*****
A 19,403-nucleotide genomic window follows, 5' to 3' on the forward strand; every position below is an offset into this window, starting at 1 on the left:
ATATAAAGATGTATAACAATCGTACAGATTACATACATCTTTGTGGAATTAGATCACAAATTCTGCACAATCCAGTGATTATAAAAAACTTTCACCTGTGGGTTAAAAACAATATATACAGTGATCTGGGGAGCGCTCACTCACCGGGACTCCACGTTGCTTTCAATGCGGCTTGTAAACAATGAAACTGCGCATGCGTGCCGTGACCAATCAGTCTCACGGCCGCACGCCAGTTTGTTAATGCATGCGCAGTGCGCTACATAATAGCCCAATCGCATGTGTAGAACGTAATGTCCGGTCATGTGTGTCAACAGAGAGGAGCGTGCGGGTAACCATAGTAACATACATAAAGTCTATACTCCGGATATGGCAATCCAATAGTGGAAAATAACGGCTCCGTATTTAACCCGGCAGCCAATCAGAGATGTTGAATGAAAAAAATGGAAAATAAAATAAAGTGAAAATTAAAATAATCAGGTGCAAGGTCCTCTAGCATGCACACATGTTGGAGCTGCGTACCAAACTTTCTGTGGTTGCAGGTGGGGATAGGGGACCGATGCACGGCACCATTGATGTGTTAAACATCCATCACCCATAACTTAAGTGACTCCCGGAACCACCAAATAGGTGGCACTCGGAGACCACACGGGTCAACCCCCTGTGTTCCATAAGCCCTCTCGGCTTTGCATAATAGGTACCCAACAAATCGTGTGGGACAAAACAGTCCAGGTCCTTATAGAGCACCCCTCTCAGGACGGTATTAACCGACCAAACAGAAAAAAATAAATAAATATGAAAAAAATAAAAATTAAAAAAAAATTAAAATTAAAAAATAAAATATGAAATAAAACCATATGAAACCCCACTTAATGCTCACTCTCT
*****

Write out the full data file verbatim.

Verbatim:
A 19,403-nucleotide genomic window follows, 5' to 3' on the forward strand; every position below is an offset into this window, starting at 1 on the left:
ATATAAAGATGTATAACAATCGTACAGATTACATACATCTTTGTGGAATTAGATCACAAATTCTGCACAATCCAGTGATTATAAAAAACTTTCACCTGTGGGTTAAAAACAATATATACAGTGATCTGGGGAGCGCTCACTCACCGGGACTCCACGTTGCTTTCAATGCGGCTTGTAAACAATGAAACTGCGCATGCGTGCCGTGACCAATCAGTCTCACGGCCGCACGCCAGTTTGTTAATGCATGCGCAGTGCGCTACATAATAGCCCAATCGCATGTGTAGAACGTAATGTCCGGTCATGTGTGTCAACAGAGAGGAGCGTGCGGGTAACCATAGTAACATACATAAAGTCTATACTCCGGATATGGCAATCCAATAGTGGAAAATAACGGCTCCGTATTTAACCCGGCAGCCAATCAGAGATGTTGAATGAAAAAAATGGAAAATAAAATAAAGTGAAAATTAAAATAATCAGGTGCAAGGTCCTCTAGCATGCACACATGTTGGAGCTGCGTACCAAACTTTCTGTGGTTGCAGGTGGGGATAGGGGACCGATGCACGGCACCATTGATGTGTTAAACATCCATCACCCATAACTTAAGTGACTCCCGGAACCACCAAATAGGTGGCACTCGGAGACCACACGGGTCAACCCCCTGTGTTCCATAAGCCCTCTCGGCTTTGCATAATAGGTACCCAACAAATCGTGTGGGACAAAACAGTCCAGGTCCTTATAGAGCACCCCTCTCAGGACGGTATTAACCGACCAAACAGAAAAAAATAAATAAATATGAAAAAAATAAAAATTAAAAAAAAATTAAAATTAAAAAATAAAATATGAAATAAAACCATATGAAACCCCACTTAATGCTCACTCTCT